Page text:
Volunteering your pro bono hours to an organization creates a ripple effect in the community. It allows that organization to dedicate more time, talent, and treasure to its mission and the people it is supporting. It also instills confidence in the organization’s Board of Directors, staff, and stakeholders that the organization is operating in compliance with all of the rules and regulations governing its work. This helps the organization secure more donations and resources, which allows the organization to help even more people.
Interpreting statutory and regulatory compliance issues is second nature to many lawyers, and their skills sets will easily transfer to supporting a nonprofit organization.
[i] A review of the history of this rule can be found at The Florida Bar’s floridaprobono.org website: http://www.floridaprobono.org/about/item.3304-History_of_Pro_Bono_Legal_Assistance_in_Florida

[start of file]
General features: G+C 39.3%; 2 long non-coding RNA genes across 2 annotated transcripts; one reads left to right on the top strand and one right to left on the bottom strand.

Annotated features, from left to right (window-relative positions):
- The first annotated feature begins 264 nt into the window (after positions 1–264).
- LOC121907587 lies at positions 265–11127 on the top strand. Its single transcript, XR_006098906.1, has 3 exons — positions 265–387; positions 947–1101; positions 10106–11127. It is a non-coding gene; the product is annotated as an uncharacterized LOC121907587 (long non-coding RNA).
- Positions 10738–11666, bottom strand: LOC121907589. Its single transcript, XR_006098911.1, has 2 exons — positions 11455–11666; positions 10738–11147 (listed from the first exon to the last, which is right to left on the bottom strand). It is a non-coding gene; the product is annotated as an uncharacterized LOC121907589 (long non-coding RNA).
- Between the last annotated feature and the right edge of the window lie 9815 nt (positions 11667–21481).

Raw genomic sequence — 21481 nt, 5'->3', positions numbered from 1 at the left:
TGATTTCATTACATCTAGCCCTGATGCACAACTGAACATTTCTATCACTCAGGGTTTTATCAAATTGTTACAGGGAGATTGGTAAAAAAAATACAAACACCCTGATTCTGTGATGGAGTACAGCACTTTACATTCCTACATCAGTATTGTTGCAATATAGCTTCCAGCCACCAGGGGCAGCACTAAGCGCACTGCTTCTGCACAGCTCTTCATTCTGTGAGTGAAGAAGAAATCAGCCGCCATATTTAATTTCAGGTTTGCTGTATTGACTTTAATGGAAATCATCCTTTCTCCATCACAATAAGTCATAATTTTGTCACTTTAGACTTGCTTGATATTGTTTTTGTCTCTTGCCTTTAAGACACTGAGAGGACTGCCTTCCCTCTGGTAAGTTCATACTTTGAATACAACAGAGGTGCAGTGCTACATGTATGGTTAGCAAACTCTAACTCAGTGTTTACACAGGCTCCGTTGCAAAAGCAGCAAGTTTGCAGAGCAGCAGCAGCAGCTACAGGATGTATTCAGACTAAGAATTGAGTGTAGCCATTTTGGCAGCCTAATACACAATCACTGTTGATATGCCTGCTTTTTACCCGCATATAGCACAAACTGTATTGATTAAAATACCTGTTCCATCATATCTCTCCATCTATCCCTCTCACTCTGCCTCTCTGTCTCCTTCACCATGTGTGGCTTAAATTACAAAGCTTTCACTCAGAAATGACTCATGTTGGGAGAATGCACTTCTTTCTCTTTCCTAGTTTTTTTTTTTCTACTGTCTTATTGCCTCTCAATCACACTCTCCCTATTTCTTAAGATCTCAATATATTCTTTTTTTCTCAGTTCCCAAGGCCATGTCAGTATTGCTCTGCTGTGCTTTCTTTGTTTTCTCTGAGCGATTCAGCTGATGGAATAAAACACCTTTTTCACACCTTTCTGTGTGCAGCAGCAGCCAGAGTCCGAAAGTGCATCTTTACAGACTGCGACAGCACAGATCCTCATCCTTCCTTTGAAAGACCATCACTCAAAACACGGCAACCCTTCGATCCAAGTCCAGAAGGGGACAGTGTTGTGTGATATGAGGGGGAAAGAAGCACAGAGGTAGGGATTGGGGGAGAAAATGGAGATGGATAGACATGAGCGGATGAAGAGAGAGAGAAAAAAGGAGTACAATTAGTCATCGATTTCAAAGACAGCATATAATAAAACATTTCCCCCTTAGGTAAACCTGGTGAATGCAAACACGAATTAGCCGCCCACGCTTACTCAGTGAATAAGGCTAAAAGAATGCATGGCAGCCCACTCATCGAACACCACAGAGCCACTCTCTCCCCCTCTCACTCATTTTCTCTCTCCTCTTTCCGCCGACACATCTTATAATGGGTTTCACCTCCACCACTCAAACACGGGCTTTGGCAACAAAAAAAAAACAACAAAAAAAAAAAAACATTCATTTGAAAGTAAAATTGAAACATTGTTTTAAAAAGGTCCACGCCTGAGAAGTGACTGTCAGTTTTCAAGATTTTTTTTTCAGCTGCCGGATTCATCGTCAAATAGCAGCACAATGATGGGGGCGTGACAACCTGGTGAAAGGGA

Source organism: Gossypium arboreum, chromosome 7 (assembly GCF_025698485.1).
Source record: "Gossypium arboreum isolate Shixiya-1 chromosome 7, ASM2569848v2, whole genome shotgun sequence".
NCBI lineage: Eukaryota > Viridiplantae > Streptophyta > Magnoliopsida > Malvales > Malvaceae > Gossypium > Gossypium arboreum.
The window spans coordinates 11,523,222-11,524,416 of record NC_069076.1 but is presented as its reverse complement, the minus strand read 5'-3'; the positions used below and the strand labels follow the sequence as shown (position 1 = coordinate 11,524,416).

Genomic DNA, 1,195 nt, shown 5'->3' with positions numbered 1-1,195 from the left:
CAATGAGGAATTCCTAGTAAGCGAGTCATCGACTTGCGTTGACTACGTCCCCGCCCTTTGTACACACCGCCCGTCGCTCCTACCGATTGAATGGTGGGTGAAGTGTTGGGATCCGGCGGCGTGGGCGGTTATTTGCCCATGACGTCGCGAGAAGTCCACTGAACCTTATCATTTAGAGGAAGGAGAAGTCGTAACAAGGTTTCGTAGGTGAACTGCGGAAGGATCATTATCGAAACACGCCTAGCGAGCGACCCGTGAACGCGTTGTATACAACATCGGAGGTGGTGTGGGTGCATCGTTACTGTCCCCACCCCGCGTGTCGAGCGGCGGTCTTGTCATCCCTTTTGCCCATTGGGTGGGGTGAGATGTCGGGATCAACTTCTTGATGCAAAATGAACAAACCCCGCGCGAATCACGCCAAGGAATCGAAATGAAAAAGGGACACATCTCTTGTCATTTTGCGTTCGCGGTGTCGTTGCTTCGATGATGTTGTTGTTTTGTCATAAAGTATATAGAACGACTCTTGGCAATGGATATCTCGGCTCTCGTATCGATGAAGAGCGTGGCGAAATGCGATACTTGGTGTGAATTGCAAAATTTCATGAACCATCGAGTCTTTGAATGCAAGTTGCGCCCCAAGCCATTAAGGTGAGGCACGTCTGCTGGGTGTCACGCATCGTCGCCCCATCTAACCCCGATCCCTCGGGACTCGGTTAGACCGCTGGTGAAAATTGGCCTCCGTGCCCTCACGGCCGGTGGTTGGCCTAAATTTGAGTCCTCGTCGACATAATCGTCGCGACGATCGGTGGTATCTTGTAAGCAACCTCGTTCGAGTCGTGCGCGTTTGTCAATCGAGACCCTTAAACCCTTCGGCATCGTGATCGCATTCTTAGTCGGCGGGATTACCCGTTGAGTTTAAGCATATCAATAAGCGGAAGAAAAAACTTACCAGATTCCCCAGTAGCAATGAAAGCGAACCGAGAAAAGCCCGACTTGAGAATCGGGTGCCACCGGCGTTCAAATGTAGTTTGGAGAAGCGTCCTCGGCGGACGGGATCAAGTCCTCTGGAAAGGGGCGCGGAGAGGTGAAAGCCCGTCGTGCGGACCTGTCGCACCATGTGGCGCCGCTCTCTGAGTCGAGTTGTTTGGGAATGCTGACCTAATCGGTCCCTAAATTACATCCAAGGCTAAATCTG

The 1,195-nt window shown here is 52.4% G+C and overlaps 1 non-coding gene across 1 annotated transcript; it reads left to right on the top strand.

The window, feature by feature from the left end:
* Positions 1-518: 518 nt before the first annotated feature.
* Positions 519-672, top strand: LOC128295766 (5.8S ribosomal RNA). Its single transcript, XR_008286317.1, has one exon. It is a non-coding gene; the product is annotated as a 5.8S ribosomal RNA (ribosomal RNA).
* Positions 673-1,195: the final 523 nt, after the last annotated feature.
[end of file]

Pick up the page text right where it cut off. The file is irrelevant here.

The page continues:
[ii] Yochum, M. and Fromknecht, J., Positional Conflicts and Pro Bono Publico, 16(2) Florida Coastal Law Review 233 (2015).
[iii] Pro Bono Publico: Facts and Statistics, The Florida Bar. (Revised Jul. 15th2014),https://www.floridabar.org/DIVCOM/PI/BIPS2001.nsf/1119bd38ae090a748525676f0053b606/a8e811c59073e9f68525669e004d21f6?OpenDocument
[iv] Rule 4-6.1 Pro Bono Public Service, Comment (accessed at: http://www.floridabar.org/divexe/rrtfb.nsf/FV/BF60AF4C185D99D085256BBC00533761)
[v] Yochum, M. and Fromknecht, J., Positional Conflicts and Pro Bono Publico, 16(2) Florida Coastal Law Review 234 (2015).
[vi] Rule 4-6.1 Pro Bono Public Service, Comment (accessed at: http://www.floridabar.org/divexe/rrtfb.nsf/FV/BF60AF4C185D99D085256BBC00533761)